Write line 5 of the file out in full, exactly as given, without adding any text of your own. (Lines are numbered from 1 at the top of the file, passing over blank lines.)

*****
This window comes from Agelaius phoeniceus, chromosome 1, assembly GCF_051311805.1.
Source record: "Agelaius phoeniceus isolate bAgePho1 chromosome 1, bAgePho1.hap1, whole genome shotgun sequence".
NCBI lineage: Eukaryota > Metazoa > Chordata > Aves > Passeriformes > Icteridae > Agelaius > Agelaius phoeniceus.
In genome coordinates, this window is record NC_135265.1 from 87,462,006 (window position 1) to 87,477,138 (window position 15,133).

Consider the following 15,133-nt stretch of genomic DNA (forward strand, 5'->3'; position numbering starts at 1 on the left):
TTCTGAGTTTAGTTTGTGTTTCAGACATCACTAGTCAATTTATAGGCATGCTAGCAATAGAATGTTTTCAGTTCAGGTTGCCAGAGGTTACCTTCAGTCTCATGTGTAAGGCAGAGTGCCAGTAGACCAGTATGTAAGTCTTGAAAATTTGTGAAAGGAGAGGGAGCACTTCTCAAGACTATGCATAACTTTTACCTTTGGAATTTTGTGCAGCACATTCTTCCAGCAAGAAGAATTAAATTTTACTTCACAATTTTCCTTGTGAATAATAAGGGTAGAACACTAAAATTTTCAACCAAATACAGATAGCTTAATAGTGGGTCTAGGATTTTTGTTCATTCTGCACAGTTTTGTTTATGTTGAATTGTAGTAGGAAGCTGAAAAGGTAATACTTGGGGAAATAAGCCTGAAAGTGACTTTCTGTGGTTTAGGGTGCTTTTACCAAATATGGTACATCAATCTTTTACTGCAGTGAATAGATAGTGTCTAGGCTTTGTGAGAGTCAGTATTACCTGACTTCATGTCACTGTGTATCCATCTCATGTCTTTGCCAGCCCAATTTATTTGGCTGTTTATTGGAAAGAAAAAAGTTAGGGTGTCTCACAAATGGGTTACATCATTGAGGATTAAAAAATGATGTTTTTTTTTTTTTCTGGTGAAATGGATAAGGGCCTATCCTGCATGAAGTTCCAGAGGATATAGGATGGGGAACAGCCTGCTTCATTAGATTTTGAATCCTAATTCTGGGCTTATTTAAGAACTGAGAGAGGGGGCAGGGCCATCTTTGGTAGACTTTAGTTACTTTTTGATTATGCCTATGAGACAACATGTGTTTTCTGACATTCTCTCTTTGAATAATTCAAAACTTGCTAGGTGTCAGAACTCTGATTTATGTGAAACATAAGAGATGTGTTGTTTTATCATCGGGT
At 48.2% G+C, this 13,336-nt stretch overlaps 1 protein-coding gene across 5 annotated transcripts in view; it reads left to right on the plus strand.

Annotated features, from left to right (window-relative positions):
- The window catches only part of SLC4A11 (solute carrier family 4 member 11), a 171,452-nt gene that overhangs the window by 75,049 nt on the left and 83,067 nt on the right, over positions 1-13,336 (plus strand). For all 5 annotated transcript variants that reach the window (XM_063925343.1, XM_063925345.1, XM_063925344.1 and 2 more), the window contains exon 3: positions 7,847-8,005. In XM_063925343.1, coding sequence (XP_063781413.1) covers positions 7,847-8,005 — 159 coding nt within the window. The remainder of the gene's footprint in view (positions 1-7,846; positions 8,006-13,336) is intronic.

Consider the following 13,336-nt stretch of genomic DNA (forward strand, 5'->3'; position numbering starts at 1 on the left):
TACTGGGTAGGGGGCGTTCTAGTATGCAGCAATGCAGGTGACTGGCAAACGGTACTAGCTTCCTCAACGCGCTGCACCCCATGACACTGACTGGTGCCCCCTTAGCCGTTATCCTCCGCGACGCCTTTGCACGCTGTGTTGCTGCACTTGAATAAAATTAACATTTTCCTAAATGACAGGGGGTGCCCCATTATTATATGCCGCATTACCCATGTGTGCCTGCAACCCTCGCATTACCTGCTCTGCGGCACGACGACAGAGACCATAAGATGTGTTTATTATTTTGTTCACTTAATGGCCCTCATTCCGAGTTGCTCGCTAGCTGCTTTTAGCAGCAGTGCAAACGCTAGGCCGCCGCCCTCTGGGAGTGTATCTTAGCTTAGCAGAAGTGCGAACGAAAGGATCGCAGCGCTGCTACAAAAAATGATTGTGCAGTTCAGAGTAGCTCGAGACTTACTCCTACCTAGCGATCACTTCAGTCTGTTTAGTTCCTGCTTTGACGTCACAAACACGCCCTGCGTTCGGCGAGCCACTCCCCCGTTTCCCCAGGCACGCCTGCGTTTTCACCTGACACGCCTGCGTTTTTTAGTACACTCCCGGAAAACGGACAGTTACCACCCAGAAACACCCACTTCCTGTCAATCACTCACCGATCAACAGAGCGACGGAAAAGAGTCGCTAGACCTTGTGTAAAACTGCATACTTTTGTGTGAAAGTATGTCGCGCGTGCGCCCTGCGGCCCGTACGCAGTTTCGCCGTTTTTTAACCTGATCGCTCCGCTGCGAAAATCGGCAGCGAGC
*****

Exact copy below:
Consider the following 15,133-nt stretch of genomic DNA (forward strand, 5'->3'; position numbering starts at 1 on the left):